Recent reports bring positive news related to renewable energy investment and the feasibility of a 100% renewable energy future. The publications address Sustainable Development Goal (SDGs) 7 (affordable and clean energy) and SDG 13 (climate action).
The UN Environment Programme (UN Environment, or UNEP), the Frankfurt School-UNEP Collaborating Centre, and Bloomberg New Energy Finance released a report titled ‘Global Trends in Renewable Energy Investment 2017,’ which finds that wind, solar, biomass and waste-to-energy, geothermal, small hydro and marine sources added 138.5 gigawatts to global power capacity in 2016, up 8% from the 127.5 gigawatts added in 2015. The report indicates that as the cost of clean technology continues to fall, the world added record levels of renewable energy capacity in 2016, at an investment level 23% lower than the previous year. According to UN Environment, the added generating capacity roughly equals that of the world’s 16 largest existing power producing facilities combined.
A REN21 report indicates that over 70% of experts interviewed expressed the view that a global transition to 100% renewable energy is both feasible and realistic.
In other renewable energy news, the Renewable Energy Policy Network for the 21st Century (REN21) published opinions about the feasibility of a 100% renewable energy future. The ‘Renewables Global Futures Report: Great debates towards 100 per cent renewable energy’ presents the complex and nuanced opinions of experts from all regions on the feasibility of the goal of reaching a 100% renewable energy future and the likelihood of doing so by mid-century. The report indicates that over 70% of the experts interviewed expressed the view that a global transition to 100% renewable energy is both feasible and realistic, with European and Australian experts most strongly supporting this view. After some regional highlights, the report includes chapters on: whether 100% renewables is a logical consequence of the Paris Agreement; the global energy demand development; renewable power generation; the future of heating; renewables for transport; interconnection of sectors; storage issues; technology versus costs; scaling-up investments and work force; what utilities will look like in the future; mega cites; and energy access enabled through renewables.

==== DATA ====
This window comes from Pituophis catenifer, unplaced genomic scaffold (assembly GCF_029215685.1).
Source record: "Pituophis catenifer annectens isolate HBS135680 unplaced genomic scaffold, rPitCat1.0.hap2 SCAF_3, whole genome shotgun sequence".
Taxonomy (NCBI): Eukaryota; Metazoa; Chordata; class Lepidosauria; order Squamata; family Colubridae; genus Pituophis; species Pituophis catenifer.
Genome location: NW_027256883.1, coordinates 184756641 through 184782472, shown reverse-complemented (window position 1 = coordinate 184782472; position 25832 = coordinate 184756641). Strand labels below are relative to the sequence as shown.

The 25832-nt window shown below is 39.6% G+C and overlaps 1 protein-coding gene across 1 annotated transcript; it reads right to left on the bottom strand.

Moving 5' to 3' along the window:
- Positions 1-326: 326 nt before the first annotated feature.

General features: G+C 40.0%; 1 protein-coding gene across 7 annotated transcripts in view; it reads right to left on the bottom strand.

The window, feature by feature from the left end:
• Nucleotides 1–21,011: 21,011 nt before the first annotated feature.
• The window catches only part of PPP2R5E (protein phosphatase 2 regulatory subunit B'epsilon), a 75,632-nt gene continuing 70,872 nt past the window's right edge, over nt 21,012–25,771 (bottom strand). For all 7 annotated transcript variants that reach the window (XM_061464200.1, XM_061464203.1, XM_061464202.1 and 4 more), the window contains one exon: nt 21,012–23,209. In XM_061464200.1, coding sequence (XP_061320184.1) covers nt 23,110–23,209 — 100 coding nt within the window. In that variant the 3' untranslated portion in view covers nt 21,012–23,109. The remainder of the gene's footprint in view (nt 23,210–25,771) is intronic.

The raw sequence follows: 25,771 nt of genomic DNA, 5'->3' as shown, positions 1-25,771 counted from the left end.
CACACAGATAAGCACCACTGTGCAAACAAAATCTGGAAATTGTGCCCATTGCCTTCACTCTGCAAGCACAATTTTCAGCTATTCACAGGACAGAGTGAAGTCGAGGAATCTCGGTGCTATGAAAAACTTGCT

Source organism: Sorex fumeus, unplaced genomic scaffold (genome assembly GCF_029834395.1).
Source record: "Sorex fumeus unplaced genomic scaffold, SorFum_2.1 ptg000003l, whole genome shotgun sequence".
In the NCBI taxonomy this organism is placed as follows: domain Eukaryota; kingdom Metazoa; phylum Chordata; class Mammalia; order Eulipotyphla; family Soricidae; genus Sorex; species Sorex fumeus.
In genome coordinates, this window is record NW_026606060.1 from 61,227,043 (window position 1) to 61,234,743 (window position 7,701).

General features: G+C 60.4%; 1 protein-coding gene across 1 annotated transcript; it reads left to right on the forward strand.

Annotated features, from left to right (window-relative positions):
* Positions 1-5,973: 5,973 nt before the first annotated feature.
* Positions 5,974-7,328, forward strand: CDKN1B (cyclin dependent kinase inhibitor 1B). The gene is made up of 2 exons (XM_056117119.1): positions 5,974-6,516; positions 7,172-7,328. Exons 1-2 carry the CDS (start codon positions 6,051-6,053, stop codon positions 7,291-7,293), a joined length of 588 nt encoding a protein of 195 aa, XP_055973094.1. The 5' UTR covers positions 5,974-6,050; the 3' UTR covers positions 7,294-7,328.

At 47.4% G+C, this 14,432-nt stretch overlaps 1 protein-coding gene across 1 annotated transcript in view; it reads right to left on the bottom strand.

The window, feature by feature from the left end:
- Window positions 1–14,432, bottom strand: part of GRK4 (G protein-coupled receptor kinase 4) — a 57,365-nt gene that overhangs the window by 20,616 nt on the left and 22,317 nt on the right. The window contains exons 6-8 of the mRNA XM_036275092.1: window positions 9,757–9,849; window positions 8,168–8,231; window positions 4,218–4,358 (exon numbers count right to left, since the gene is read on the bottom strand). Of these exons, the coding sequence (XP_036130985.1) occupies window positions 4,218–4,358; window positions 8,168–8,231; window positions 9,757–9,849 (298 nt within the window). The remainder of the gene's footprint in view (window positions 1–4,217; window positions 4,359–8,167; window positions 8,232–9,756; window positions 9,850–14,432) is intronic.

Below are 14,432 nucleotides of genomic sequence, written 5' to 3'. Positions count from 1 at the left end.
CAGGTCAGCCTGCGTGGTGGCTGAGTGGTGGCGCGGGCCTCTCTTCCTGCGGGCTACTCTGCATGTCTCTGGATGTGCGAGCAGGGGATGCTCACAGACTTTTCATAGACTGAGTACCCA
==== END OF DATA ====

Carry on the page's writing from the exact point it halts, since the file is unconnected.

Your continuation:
At a press conference at UN Headquarters to mark the launch of the report, Christine Lins, REN21 Executive Secretary, underlined that 2016 was the third year in a row when the global economy continued to grow, by 3%, but emissions related to the energy sector decreased, mainly due to renewable energy and efficiency investment in China and in the US. REN21 is a global renewable energy policy multi-stakeholder network hosted by UN Environment. [Renewables Global Futures Report: Great Debates Towards 100 Per Cent Renewable Energy] [UN Press Release]
Other news related to renewables came from Europe, with the European Environment Agency (EEA) reporting that wind, solar and other renewable energy sources are steadily increasing their share in energy consumption across the EU. According to the EEA, this trend is driving down GHG emissions from electricity generation, buildings’ heating and cooling, and transport.
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